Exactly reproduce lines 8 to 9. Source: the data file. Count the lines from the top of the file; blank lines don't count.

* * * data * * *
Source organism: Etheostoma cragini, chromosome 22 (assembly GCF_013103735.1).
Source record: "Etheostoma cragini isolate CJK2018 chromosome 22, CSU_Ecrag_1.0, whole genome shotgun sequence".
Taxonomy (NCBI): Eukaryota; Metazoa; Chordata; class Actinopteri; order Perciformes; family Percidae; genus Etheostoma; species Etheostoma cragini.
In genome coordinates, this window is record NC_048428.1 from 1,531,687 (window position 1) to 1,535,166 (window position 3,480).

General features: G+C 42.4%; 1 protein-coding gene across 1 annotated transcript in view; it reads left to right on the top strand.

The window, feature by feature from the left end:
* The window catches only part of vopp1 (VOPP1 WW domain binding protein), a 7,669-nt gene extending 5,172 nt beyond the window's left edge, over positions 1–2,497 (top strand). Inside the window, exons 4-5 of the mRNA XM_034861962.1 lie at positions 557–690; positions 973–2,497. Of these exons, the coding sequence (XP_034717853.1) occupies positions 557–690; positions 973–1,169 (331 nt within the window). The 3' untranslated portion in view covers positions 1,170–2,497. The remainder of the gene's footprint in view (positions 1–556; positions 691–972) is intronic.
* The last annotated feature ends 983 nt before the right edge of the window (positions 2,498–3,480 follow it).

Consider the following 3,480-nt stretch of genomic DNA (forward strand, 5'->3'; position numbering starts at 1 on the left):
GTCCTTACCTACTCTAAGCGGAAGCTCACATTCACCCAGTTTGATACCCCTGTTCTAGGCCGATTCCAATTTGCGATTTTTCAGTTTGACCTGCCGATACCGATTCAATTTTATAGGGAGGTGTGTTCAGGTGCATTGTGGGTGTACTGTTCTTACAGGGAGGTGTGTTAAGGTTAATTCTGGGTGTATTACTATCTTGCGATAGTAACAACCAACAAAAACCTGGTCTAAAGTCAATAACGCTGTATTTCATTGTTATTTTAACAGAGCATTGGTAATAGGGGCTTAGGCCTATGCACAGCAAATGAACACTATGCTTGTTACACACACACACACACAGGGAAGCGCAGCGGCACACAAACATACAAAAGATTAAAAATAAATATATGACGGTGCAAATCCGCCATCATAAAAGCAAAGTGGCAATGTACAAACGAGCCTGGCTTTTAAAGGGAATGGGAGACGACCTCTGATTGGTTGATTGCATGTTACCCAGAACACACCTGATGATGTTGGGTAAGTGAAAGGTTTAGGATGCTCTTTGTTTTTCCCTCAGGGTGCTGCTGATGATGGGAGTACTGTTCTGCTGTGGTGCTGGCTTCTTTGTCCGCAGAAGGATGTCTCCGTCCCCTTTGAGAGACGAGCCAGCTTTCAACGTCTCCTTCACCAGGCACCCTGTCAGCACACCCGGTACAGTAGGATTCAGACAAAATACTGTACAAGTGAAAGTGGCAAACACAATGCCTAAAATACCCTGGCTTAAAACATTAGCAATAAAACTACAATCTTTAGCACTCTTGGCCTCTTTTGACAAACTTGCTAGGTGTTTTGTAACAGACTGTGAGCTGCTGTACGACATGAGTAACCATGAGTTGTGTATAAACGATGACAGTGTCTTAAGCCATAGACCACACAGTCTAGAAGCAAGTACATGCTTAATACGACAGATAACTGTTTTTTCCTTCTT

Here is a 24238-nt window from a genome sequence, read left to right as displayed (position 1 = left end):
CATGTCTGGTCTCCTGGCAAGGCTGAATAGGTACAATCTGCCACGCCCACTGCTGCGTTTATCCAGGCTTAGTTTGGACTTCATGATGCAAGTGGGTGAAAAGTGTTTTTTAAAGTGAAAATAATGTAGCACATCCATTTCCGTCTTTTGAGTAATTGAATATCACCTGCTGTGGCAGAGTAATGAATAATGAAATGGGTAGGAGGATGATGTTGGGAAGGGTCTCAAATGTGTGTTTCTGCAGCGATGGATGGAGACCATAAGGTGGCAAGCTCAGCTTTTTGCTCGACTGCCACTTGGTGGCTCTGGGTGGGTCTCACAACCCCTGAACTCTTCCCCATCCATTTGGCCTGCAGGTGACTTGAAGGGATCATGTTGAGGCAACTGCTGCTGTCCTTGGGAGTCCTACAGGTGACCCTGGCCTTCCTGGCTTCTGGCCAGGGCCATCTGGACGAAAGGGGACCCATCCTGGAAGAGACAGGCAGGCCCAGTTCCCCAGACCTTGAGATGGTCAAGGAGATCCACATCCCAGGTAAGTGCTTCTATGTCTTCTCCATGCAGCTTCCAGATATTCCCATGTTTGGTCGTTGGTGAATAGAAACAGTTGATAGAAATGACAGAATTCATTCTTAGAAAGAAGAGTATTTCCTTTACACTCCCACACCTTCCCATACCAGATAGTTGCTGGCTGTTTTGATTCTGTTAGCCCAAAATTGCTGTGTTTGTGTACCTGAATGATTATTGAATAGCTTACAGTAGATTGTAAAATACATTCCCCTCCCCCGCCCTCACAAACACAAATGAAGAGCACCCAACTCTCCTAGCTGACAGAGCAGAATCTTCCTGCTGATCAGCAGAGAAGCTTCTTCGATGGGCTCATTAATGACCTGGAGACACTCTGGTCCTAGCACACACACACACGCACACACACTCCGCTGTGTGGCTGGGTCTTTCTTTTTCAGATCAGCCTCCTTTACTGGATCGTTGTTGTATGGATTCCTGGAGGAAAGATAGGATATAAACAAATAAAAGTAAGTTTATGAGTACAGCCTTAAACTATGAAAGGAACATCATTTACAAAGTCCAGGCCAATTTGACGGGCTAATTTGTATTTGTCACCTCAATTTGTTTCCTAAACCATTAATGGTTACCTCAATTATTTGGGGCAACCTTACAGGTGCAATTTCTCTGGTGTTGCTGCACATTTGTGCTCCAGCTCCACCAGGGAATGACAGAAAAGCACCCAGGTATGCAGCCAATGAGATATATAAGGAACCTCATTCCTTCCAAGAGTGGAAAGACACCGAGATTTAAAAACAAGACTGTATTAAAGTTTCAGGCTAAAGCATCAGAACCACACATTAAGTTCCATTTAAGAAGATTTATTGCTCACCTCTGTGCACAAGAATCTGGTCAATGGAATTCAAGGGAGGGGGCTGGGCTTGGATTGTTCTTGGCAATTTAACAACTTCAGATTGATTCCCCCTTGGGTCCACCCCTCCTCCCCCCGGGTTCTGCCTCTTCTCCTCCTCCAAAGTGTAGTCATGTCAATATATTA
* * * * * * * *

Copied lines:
* The last annotated feature ends 983 nt before the right edge of the window (positions 2,498–3,480 follow it).

Consider the following 3,480-nt stretch of genomic DNA (forward strand, 5'->3'; position numbering starts at 1 on the left):